Annan urges political talks in Syria
Beirut - Kofi Annan, the UN-Arab League special envoy on Syria, said on Thursday he would urge President Bashar Assad and his foes to stop fighting and seek a political solution to end a year of conflict.
The turmoil has prompted Syria's deputy oil minister to change sides in the first defection by a senior civilian official since the start of a popular uprising against Assad.
In another sign of mounting pressure on Syria, the national currency fell as low as 100 pounds to the dollar from about 47 a year ago. Dealers in Damascus said the pound plunged about 13% in the last 24 hours on fears of US military action.
"As I move to Syria, we will do whatever we can to urge and press for a cessation of hostilities and end to the killing and violence," Annan, due in Damascus on Saturday, said in Cairo.
"But of course, ultimately the solution lies in a political settlement," the former UN secretary-general said before talks with Arab League chief Nabil Elaraby.
"We will be urging the government and a broad spectrum of Syrian opposition to come together to work with us to find a solution that will respect the aspirations of the Syrian people."
China on the defensive
China, one of Assad's few friends abroad, said its envoy had given his Syrian hosts a similar message and had prodded them to let relief agencies into strife-hit areas - also the focus of a mission by UN aid chief Valerie Amos to Syria.
Syria on Wednesday "welcomed" China's initiative, stressing Beijing's opposition to foreign interference in its affairs.
China is trying to counter Western and Arab charges that it, along with Russia, has colluded in Assad's repression of dissent by twice vetoing UN resolutions criticising him.
The world has failed to stop an unequal struggle pitting mostly Sunni Muslim demonstrators and lightly armed rebels against the armoured might of Assad's 300 000-strong military, secret police and feared Alawite militiamen.
Despite the strains of a conflict in which the security forces have killed well over 7 500 Syrians, according to a UN estimate, and lost at least 2 000 of their own, few senior military officers and government officials have defected.
Deputy Oil Minister Abdo Hussameldin, aged 58, became the highest-ranking civilian official to do so since the start of an uprising inspired by Arab revolts elsewhere.
Ready for persecution
"I join the revolution of this dignified people," he said in a YouTube video whose authenticity could not be confirmed.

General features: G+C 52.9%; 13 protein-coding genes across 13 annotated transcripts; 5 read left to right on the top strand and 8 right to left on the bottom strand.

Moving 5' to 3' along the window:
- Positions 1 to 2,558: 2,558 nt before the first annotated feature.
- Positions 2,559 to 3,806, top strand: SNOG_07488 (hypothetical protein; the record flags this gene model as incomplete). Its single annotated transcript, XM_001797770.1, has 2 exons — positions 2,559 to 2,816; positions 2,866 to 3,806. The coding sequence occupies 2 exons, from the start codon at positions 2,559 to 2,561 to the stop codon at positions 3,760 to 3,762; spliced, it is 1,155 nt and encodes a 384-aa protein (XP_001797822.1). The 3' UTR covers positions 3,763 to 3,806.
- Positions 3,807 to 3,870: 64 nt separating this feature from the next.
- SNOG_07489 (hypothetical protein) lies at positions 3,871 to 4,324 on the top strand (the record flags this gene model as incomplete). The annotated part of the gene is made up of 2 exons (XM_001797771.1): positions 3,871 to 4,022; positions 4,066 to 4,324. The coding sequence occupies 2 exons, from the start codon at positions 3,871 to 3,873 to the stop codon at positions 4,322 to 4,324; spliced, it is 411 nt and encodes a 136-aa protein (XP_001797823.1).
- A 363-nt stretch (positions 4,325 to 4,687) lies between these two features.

He said he had been in government for 33 years but did not want to end his career "serving the crimes of this regime", adding: "I have preferred to do what is right although I know that this regime will burn my house and persecute my family."
Burhan Ghalioun, Paris-based leader of the opposition Syrian National Council, welcomed Hussameldin's action, but said the SNC was not in contact with him. "People from the government must continue to join the opposition," he said.
Western powers have shied away from Libya-style military intervention in Syria, at the heart of a conflict-prone Middle East, but some US lawmakers have asked how many Syrians must die before President Barack Obama's administration uses force.
Defence Secretary Leon Panetta on Wednesday defended US caution, especially in the absence of international consensus on Syria, but said the Pentagon was reviewing options.
A city devastated
Amos, head of the UN Office for the Co-ordination of Humanitarian Affairs, saw desolate scenes when she visited the former rebel redoubt of Baba Amr in Homs city the same day.
"It was like a closed-down city and there were very few people around," Amanda Pitt, a Unocha spokesperson said after Amos toured Baba Amr with the Syrian Arab Red Crescent.
It "looked like it was devastated from the fighting and shelling", Pitt said in New York, relaying Amos's impressions.
Amos, allowed into Syria only after Russia and China joined the rest of the UN Security Council in rebuking Damascus for keeping her out, is seeking humanitarian access to battle zones.
A UN spokesperson in Damascus said she was meeting Syrian officials and the Syrian Arab Red Crescent on Thursday, but would make no more field trips before leaving later in the day.
An ICRC convoy has been unable to enter Baba Amr since it reached Homs on Friday, a day after rebels left a district that had endured sustained bombardment and sniping for 26 days.
US Secretary of State Hillary Clinton said aid delays were unacceptable and urged Syria to respect a pledge last November to withdraw troops, free prisoners and allow peaceful protests.
"The regime's refusal to allow humanitarian workers to help feed the hungry, tend to the injured, bury the dead, marks a new low," she said, adding that she planned to meet her Russian counterpart Sergei Lavrov on Monday at the United Nations.
Russia's UN envoy accused Libya's new rulers of training and arming Syrian rebels. "This is completely unacceptable ... This activity is undermining stability in the Middle East," said Vitaly Churkin.
Syrian activist groups said the army, after its onslaught on Homs, is preparing to attack rebel bastions in Idlib province, a mountainous area in the northwest which borders Turkey.
A pro-Syrian Lebanese official said last month that Assad aimed to crush insurgents in Homs and move on to Idlib.